He Said, She Said: How Teenagers and Their Parents View the Learning Experience
Adolescence is an intriguing stage of development filled with complex physical, cognitive, social, and emotional changes. During this stage, teenagers assert their independence from parents and develop their own opinions and ideas about a variety of issues, including school and their parents’ involvement in it. The present study examines parent and student perceptions on a broad variety of attitudes and behaviors regarding parent involvement and academic development. Participants are parents and high school students from three states who completed parallel versions of the School Community Survey. Results indicate points of divergence but also points of convergence between parents and adolescents on perceptions, attitudes, and reported behaviors. Discussion of findings and future research implications are presented.
||Parents, Adolescents, Parent Involvement, Adolescence, Perceptions
International Journal of Interdisciplinary Social Sciences, Volume 4, Issue 6, pp.83-92.
Article: Print (Spiral Bound).
Article: Electronic (PDF File; 1.184MB).
Professor, Department of Counseling and Special Education, DePaul University, Chicago, IL, USA
Dr. Eva Patrikakou is a professor at DePaul University where she chairs the Department of Counseling and Special Education. She is also the Director of the Special Education for Teachers program and serves on the Scientific Board of the Center on Innovation & Improvement. Dr. Patrikakou has done extensive research in parent involvement, for children with and without disabilities, and its effects on children’s academic, social, and emotional development, and she has been directing the development of school-family programming to enhance home-school relations. Dr. Patrikakou has presented her work on parent involvement, school-family partnerships, and the academic achievement of students in general and special education in numerous national and international conferences. She has authored articles and chapters on parent involvement and the academic, social, and emotional development of children and adolescents. Dr. Patrikakou is the lead editor of the book “School-Family Partnerships for Children’s Success,” by Teachers College Press at Columbia University in NY. She is also the lead author on a series of brochures for parents and teachers on topics such as communication and homework. Dr. Patrikakou has been systematically working to better inform practitioners, facilitate their outreach efforts, and bridge the research-practice gap.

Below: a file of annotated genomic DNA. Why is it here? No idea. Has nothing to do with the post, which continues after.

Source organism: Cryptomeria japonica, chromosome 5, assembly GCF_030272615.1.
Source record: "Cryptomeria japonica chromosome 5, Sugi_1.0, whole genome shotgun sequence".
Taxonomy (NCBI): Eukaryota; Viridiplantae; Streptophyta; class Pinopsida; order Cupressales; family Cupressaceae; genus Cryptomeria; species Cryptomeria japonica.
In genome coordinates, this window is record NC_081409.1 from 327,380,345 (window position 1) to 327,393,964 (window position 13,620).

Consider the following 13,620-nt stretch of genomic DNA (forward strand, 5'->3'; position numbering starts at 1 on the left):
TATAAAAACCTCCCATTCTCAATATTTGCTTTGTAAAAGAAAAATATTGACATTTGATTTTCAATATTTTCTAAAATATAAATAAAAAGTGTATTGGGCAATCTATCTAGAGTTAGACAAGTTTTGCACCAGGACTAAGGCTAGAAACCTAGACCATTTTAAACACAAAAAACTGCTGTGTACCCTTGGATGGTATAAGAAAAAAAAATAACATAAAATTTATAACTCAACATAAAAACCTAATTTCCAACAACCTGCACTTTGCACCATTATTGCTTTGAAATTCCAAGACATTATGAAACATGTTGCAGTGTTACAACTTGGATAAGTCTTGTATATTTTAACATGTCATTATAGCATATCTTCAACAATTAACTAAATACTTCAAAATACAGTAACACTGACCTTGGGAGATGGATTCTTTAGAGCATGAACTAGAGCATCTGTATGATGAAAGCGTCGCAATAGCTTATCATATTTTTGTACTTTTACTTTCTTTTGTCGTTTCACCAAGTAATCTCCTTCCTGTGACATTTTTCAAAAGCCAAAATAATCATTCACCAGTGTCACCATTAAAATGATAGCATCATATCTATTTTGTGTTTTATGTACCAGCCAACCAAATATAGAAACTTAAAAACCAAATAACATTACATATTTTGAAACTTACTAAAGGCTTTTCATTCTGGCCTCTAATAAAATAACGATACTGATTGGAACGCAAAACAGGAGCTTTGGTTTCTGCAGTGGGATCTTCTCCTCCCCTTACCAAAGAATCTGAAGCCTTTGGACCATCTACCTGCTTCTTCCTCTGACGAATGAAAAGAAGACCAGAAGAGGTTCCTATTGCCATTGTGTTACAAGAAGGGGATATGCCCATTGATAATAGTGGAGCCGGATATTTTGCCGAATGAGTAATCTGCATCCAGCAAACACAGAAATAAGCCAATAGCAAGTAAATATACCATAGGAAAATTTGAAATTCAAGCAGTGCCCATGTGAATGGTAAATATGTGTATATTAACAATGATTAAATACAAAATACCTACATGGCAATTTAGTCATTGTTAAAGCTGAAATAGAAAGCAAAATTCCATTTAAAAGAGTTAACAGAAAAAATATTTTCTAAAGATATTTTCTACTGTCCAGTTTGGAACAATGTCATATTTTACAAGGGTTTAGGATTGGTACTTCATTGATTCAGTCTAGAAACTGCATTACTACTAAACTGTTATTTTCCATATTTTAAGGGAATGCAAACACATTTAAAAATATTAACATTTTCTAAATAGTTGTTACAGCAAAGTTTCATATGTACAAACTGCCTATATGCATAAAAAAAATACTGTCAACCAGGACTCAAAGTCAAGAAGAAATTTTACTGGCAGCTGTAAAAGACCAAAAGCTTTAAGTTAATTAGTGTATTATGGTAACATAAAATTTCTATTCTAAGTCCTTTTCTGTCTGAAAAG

Executive Director, Academic Development Institute, Lincoln, Illinois, USA
Dr. Sam Redding is the Executive Director of the Academic Development Institute, the Executive Editor of the School Community Journal, and the Director of the Center on Innovation and Improvement. He has edited books on family-school relationships and published articles and chapters on the same topic. The Academic Development Institute is engaged in research, publishing, and training, with a particular interest in school improvement and family engagement.
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